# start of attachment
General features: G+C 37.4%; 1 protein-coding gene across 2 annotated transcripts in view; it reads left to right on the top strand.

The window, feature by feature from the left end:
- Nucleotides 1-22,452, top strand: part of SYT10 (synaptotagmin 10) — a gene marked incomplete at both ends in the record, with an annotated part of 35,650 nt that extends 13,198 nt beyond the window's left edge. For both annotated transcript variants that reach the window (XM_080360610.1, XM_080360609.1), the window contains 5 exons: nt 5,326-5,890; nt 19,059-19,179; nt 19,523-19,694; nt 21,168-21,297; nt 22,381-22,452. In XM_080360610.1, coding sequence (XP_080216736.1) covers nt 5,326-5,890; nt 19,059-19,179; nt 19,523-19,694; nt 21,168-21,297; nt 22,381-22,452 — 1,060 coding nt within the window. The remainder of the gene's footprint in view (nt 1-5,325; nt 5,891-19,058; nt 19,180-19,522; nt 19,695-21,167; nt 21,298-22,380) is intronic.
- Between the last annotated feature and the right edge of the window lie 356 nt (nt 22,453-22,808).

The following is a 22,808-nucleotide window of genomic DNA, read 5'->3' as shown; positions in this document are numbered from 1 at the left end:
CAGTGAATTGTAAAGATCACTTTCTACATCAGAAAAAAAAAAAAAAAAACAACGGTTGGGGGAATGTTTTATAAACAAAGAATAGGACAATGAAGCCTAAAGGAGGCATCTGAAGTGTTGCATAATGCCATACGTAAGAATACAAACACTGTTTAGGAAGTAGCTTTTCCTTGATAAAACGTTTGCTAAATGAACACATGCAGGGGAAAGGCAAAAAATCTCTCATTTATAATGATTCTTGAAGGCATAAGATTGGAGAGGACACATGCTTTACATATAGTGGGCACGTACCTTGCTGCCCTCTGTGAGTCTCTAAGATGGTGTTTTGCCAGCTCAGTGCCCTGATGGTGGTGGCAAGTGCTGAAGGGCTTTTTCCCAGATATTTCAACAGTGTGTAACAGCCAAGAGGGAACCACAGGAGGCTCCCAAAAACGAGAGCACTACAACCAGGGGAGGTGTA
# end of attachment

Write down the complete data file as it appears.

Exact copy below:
General features: G+C 37.4%; 1 protein-coding gene across 2 annotated transcripts in view; it reads left to right on the top strand.

The window, feature by feature from the left end:
- Nucleotides 1-22,452, top strand: part of SYT10 (synaptotagmin 10) — a gene marked incomplete at both ends in the record, with an annotated part of 35,650 nt that extends 13,198 nt beyond the window's left edge. For both annotated transcript variants that reach the window (XM_080360610.1, XM_080360609.1), the window contains 5 exons: nt 5,326-5,890; nt 19,059-19,179; nt 19,523-19,694; nt 21,168-21,297; nt 22,381-22,452. In XM_080360610.1, coding sequence (XP_080216736.1) covers nt 5,326-5,890; nt 19,059-19,179; nt 19,523-19,694; nt 21,168-21,297; nt 22,381-22,452 — 1,060 coding nt within the window. The remainder of the gene's footprint in view (nt 1-5,325; nt 5,891-19,058; nt 19,180-19,522; nt 19,695-21,167; nt 21,298-22,380) is intronic.
- Between the last annotated feature and the right edge of the window lie 356 nt (nt 22,453-22,808).

The following is a 22,808-nucleotide window of genomic DNA, read 5'->3' as shown; positions in this document are numbered from 1 at the left end:
CAGTGAATTGTAAAGATCACTTTCTACATCAGAAAAAAAAAAAAAAAAACAACGGTTGGGGGAATGTTTTATAAACAAAGAATAGGACAATGAAGCCTAAAGGAGGCATCTGAAGTGTTGCATAATGCCATACGTAAGAATACAAACACTGTTTAGGAAGTAGCTTTTCCTTGATAAAACGTTTGCTAAATGAACACATGCAGGGGAAAGGCAAAAAATCTCTCATTTATAATGATTCTTGAAGGCATAAGATTGGAGAGGACACATGCTTTACATATAGTGGGCACGTACCTTGCTGCCCTCTGTGAGTCTCTAAGATGGTGTTTTGCCAGCTCAGTGCCCTGATGGTGGTGGCAAGTGCTGAAGGGCTTTTTCCCAGATATTTCAACAGTGTGTAACAGCCAAGAGGGAACCACAGGAGGCTCCCAAAAACGAGAGCACTACAACCAGGGGAGGTGTA